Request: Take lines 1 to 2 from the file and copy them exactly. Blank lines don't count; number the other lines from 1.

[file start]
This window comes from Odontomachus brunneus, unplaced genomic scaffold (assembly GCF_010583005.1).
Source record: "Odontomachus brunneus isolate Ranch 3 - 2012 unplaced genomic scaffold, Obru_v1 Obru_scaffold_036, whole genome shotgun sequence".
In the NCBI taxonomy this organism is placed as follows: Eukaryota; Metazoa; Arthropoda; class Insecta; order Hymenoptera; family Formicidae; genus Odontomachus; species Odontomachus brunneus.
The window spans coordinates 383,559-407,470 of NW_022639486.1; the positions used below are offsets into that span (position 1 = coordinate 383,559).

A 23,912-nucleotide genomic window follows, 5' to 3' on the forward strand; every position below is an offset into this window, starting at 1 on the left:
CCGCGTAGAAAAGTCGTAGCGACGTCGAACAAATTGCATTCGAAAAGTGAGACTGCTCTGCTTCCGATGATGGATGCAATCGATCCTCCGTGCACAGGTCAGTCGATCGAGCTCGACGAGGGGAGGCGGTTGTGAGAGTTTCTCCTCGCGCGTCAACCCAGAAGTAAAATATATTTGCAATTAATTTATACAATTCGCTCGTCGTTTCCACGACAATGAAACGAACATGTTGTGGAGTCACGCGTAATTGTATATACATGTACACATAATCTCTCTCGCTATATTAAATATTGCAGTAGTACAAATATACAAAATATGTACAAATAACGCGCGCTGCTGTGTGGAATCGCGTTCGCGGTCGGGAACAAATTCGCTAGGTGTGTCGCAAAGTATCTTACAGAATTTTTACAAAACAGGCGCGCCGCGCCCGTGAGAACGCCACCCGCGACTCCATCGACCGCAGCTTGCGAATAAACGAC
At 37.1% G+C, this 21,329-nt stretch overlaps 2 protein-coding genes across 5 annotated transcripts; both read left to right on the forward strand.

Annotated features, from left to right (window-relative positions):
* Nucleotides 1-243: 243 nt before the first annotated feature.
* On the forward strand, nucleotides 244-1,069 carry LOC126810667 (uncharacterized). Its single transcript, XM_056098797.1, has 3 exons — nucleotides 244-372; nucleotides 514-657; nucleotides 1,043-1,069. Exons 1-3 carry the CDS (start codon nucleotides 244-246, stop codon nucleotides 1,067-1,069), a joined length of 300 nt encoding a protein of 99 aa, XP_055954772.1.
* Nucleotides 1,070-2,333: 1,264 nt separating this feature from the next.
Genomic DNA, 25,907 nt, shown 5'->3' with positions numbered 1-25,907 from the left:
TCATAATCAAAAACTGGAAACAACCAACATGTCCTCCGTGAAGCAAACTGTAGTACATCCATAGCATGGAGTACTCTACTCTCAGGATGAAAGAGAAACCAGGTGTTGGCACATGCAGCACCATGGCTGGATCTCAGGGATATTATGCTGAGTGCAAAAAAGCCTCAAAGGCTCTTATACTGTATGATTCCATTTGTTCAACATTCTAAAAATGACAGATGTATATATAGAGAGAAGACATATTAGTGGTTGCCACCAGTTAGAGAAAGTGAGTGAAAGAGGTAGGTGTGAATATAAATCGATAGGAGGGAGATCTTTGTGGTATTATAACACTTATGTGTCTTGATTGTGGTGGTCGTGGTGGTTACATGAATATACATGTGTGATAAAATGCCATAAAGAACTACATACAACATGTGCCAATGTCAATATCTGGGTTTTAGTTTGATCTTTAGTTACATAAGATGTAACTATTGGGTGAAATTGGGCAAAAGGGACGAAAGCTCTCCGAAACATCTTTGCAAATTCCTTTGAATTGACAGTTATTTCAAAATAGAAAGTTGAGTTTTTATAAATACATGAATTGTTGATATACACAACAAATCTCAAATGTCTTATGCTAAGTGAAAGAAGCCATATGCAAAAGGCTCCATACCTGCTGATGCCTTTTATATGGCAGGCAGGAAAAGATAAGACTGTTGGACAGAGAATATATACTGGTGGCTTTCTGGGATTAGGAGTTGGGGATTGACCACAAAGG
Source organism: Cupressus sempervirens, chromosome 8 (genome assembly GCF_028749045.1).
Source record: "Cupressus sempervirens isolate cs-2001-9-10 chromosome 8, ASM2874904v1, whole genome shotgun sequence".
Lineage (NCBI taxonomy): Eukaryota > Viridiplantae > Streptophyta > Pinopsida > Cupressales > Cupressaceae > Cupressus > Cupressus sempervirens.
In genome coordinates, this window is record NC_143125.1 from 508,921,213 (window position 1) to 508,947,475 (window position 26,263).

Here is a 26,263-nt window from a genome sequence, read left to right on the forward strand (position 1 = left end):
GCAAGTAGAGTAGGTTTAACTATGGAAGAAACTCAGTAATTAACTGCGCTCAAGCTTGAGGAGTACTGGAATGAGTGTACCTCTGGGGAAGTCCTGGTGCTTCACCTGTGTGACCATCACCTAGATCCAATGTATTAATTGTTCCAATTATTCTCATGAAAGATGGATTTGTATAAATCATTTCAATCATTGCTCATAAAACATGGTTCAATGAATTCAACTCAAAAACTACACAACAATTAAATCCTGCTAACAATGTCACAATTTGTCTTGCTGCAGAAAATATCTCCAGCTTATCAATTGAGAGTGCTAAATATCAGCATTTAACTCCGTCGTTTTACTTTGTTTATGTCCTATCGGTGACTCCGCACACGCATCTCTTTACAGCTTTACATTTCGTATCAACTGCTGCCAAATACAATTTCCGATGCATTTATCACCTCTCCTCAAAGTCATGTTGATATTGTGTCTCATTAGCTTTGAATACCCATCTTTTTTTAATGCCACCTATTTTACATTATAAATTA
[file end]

This window comes from Odontomachus brunneus, unplaced genomic scaffold (assembly GCF_010583005.1).
Source record: "Odontomachus brunneus isolate Ranch 3 - 2012 unplaced genomic scaffold, Obru_v1 Obru_scaffold_036, whole genome shotgun sequence".